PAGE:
Will this be true of the insurance industry's agenda for the new year? What does it generally--and the agent/broker segment particularly--need to get done?Will it, and can it? What are the issues that are going to test its resolve?
Last year at this time, the industry's agenda was unsettled as it had to figure out a way to come to grips with a remarkable shift in political power in the nation's capital. The business community generally, and a traditionally Republican insurance industry specifically, were reeling in the wake of an upset Democratic victory in the midterm elections that led to a seizure of both the House and Senate from Republican control, albeit by slim margins.
I asked back then: Will this seemingly momentous change mean a lot, or nothing at all? Will it be as short-lived as the Gingrich 'revolution' of 1994? We'll just have to wait and see. Well, we've waited, and we've seen. The Democrats in Congress have exhibited their usual disarray and an extraordinary political squeamishness in light of their new clout toward facing down the GOP and its positions. (Exhibit A, of course, is the war in Iraq). Still, the Democrats remain in power and, in the minds of many an analyst, are practically a shoo-in to extend their reach in the coming presidential election.
This year, the early indications are that business lobbyists are frantically pressing their agendas before the 2008 voting. A lead front-page story in the Dec. 2 edition of The New York Times stated "business lobbyists, nervously anticipating Democratic gains in next year's elections, are racing furiously to secure final approval for a wide range of health, safety, labor and economic rules, in the belief that they can get better deals from the Bush administration than from its successor."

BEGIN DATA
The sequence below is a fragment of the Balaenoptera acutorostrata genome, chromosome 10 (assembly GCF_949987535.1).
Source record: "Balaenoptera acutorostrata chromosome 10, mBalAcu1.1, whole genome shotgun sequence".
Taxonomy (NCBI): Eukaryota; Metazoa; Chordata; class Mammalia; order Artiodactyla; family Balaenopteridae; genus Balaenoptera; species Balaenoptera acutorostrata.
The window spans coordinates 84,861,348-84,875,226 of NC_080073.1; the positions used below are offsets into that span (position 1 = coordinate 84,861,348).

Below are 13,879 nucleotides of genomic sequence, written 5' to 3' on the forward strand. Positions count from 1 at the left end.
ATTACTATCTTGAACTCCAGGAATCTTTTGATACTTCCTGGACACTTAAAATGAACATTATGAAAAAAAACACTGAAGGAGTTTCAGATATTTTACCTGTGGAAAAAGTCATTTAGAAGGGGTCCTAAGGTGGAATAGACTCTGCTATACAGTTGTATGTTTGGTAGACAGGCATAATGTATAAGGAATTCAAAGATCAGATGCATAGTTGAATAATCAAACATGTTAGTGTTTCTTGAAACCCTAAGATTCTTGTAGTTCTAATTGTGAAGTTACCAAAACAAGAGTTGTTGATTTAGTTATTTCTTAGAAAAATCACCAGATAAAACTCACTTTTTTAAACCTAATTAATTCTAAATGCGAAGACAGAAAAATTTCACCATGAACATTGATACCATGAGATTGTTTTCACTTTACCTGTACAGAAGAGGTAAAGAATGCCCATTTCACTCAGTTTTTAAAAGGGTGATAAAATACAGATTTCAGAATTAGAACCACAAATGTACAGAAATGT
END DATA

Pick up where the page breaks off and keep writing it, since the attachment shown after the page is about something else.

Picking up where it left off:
"Corporate executives, trade associations and lobbying firms have begun to recalibrate their strategies," was how The Times quoted Craig L. Fuller, executive vice president of Apco Worldwide and a former Reagan White House staffer.
The Federal Register, The Times also reported, "typically grows fat with regulations churned out by any administration. But the push for such rules has become unusually intense because of the possibility that Democrats in 2009 may consolidate control of the White House, the Senate and the House of Representatives for the first time in 14 years."
The report says, as a result, corporations and trade associations are recruiting Democratic lobbyists and are contributing heavily to the campaigns of Democratic candidates for the White House, the House and the Senate.
Presumably, the same is happening on the insurance side. It's apparently a foregone conclusion that Clinton or Obama will beat out Romney or Giuliani or a crowd of other Republicans to sit behind the big desk in the Oval Office for the ensuing four even eight years. What such an eventuality spells for the nation's insurers, agents and brokers, and consumers is still unclear.
THOMAS J. SLATTERY, a veteran editor and writer on industry affairs for more than 40 years, is also the managing director of Slattery-Esterkamp Communications, Baldwin, N.Y.
January 1, 2008
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